Can tenants of certain business premises claim a reduction in rent as a result of the corona crisis, and if so, how should that reduction be calculated? Society feels a certain need to share the enormous damage of the corona measures in a certain way between tenants and landlords, but the legal design was not clear until now. On 24 December, the Supreme Court gave an answer to the questions of the District Court of Limburg on this subject.
In a previous article, I already discussed that it follows from case law on the subject of rent and corona that, in principle, a tenant is entitled to a rent reduction because there is either a defect or unforeseen circumstances, provided that the tenant can demonstrate that it has been hit by the consequences of the corona crisis, including the government-imposed closure, and the tenant can demonstrate that it has lost turnover as a result. Other circumstances are also taken into account, such as the relief the tenant has received from the government. As the case was not completely clear, the District Court of Limburg asked the Supreme Court in a case so-called 'preliminary questions' (legal questions from a judge to a higher court concerning the interpretation of a legal rule).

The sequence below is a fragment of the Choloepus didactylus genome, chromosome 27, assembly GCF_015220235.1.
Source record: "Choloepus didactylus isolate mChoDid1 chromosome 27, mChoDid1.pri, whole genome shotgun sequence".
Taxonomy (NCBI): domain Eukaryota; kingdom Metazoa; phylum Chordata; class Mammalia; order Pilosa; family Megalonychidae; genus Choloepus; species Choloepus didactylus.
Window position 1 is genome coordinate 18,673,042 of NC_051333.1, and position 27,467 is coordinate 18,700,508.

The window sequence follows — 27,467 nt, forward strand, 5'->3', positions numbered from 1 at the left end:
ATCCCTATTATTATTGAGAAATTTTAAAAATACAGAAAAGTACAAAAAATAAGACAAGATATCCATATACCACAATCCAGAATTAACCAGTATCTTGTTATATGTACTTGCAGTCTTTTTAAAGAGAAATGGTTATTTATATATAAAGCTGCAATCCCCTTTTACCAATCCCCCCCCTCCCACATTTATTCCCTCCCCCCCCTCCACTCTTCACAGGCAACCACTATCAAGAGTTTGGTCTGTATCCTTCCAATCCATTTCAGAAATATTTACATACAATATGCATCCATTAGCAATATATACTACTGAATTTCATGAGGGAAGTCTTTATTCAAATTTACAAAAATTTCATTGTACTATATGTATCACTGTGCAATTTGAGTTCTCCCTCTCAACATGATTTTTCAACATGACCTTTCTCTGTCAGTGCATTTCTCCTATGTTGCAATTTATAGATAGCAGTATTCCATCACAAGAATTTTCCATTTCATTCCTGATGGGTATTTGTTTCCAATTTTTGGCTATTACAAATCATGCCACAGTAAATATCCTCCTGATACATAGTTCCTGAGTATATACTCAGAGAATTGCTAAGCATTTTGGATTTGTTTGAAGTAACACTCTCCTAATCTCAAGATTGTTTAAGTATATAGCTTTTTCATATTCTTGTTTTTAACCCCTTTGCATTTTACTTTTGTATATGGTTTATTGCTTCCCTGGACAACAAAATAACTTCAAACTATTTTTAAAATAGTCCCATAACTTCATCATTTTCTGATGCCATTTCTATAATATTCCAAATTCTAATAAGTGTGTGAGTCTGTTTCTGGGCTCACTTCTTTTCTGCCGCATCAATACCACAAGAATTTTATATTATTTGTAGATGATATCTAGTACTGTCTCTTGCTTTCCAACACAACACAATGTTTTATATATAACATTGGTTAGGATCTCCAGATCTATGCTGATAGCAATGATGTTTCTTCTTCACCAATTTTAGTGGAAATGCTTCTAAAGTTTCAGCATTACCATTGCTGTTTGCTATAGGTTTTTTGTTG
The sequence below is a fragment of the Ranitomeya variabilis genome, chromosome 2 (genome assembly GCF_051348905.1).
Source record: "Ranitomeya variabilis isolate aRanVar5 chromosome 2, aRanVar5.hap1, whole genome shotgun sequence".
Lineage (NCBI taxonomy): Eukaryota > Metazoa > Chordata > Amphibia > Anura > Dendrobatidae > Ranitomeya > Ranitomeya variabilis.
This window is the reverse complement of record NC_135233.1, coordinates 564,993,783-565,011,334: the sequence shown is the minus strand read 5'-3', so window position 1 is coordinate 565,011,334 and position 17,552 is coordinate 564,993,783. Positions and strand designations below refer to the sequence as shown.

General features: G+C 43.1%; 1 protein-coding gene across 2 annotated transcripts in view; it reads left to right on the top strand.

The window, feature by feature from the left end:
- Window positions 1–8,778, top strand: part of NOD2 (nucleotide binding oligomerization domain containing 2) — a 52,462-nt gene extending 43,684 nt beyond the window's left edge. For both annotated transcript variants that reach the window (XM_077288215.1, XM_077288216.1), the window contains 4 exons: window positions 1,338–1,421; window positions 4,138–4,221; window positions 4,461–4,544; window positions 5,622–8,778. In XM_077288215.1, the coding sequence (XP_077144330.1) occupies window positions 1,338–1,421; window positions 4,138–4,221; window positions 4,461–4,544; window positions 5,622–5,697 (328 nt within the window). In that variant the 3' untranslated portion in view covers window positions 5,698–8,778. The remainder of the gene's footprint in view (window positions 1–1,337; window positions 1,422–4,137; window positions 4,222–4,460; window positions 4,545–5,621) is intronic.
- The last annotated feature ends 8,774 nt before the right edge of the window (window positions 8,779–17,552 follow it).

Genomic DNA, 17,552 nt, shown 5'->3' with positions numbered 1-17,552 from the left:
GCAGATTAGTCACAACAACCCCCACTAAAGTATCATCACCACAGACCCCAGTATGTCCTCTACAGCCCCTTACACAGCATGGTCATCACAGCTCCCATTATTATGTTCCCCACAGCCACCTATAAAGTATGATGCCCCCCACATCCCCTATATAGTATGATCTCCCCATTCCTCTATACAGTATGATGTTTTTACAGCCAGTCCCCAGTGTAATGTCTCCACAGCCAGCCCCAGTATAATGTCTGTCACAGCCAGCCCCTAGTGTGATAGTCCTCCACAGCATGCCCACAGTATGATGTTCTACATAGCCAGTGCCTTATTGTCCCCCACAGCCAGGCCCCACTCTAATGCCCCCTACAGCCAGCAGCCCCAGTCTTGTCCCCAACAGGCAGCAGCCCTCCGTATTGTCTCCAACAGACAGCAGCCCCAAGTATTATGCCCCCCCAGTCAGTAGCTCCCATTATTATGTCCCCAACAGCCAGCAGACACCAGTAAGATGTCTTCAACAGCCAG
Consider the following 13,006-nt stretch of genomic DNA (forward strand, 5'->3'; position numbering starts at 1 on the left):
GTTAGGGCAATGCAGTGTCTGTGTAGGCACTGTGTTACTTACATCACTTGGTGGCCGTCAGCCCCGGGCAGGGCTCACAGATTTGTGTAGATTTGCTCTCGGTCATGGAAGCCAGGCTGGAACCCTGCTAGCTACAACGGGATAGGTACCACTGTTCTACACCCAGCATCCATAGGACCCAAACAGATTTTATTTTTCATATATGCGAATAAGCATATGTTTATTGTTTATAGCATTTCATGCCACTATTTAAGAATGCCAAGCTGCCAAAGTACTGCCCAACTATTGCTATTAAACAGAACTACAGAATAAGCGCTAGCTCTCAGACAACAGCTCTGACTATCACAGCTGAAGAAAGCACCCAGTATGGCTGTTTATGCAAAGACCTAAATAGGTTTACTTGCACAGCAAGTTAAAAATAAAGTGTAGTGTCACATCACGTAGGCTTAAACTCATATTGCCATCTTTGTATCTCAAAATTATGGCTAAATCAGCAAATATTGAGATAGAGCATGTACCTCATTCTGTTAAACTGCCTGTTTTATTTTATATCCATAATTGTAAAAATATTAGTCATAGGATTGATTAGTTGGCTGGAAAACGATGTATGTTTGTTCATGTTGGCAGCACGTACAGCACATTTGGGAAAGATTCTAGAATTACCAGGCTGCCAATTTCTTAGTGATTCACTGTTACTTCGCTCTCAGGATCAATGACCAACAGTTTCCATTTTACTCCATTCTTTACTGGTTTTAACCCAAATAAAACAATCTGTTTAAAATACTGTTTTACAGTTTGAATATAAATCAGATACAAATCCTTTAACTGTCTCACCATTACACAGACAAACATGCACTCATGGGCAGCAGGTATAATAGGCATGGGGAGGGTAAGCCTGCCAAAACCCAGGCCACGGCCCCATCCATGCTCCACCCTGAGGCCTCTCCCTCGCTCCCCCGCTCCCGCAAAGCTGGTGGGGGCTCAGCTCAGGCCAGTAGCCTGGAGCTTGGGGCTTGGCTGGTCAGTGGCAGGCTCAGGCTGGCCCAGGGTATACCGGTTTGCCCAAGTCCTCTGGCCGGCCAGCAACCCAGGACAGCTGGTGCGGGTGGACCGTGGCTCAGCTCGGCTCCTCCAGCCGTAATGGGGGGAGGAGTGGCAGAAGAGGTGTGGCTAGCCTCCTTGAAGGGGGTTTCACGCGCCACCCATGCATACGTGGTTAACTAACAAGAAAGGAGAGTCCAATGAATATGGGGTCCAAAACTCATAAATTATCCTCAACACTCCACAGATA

This concerned the following questions:
1. Should the government-imposed closure of the hotel and catering industry as a result of the Corona crisis be regarded as a defect within the meaning of Section 7:204 (2) of the Dutch Civil Code?
2. If so, on the basis of which criteria should the degree of rent reduction be assessed?